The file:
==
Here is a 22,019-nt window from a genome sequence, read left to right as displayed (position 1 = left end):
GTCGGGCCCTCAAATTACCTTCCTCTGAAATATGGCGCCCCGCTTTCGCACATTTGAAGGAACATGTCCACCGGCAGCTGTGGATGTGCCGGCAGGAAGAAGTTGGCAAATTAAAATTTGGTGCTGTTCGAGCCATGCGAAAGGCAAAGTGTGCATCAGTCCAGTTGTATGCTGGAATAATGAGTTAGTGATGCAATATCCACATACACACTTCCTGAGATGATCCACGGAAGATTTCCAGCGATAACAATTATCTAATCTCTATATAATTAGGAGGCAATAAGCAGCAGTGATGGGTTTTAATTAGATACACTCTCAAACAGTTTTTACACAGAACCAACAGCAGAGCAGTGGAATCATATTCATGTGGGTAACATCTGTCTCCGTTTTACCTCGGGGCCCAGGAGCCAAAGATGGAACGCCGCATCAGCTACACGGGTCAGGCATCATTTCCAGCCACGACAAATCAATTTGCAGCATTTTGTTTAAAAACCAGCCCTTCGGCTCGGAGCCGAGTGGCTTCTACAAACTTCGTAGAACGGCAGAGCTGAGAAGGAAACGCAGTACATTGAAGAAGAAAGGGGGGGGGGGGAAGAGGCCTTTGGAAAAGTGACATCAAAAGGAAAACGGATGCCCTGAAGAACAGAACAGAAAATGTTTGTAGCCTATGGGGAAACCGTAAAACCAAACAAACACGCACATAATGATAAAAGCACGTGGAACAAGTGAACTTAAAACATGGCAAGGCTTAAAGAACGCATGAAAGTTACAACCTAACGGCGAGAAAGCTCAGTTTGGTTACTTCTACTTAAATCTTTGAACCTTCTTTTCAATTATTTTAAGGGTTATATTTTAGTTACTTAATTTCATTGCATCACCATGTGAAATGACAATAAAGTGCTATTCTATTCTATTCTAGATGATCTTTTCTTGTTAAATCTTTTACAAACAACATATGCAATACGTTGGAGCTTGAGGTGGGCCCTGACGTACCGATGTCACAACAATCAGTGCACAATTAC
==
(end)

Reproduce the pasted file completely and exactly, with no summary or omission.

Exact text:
Here is a 22,019-nt window from a genome sequence, read left to right as displayed (position 1 = left end):
GTCGGGCCCTCAAATTACCTTCCTCTGAAATATGGCGCCCCGCTTTCGCACATTTGAAGGAACATGTCCACCGGCAGCTGTGGATGTGCCGGCAGGAAGAAGTTGGCAAATTAAAATTTGGTGCTGTTCGAGCCATGCGAAAGGCAAAGTGTGCATCAGTCCAGTTGTATGCTGGAATAATGAGTTAGTGATGCAATATCCACATACACACTTCCTGAGATGATCCACGGAAGATTTCCAGCGATAACAATTATCTAATCTCTATATAATTAGGAGGCAATAAGCAGCAGTGATGGGTTTTAATTAGATACACTCTCAAACAGTTTTTACACAGAACCAACAGCAGAGCAGTGGAATCATATTCATGTGGGTAACATCTGTCTCCGTTTTACCTCGGGGCCCAGGAGCCAAAGATGGAACGCCGCATCAGCTACACGGGTCAGGCATCATTTCCAGCCACGACAAATCAATTTGCAGCATTTTGTTTAAAAACCAGCCCTTCGGCTCGGAGCCGAGTGGCTTCTACAAACTTCGTAGAACGGCAGAGCTGAGAAGGAAACGCAGTACATTGAAGAAGAAAGGGGGGGGGGGGAAGAGGCCTTTGGAAAAGTGACATCAAAAGGAAAACGGATGCCCTGAAGAACAGAACAGAAAATGTTTGTAGCCTATGGGGAAACCGTAAAACCAAACAAACACGCACATAATGATAAAAGCACGTGGAACAAGTGAACTTAAAACATGGCAAGGCTTAAAGAACGCATGAAAGTTACAACCTAACGGCGAGAAAGCTCAGTTTGGTTACTTCTACTTAAATCTTTGAACCTTCTTTTCAATTATTTTAAGGGTTATATTTTAGTTACTTAATTTCATTGCATCACCATGTGAAATGACAATAAAGTGCTATTCTATTCTATTCTAGATGATCTTTTCTTGTTAAATCTTTTACAAACAACATATGCAATACGTTGGAGCTTGAGGTGGGCCCTGACGTACCGATGTCACAACAATCAGTGCACAATTAC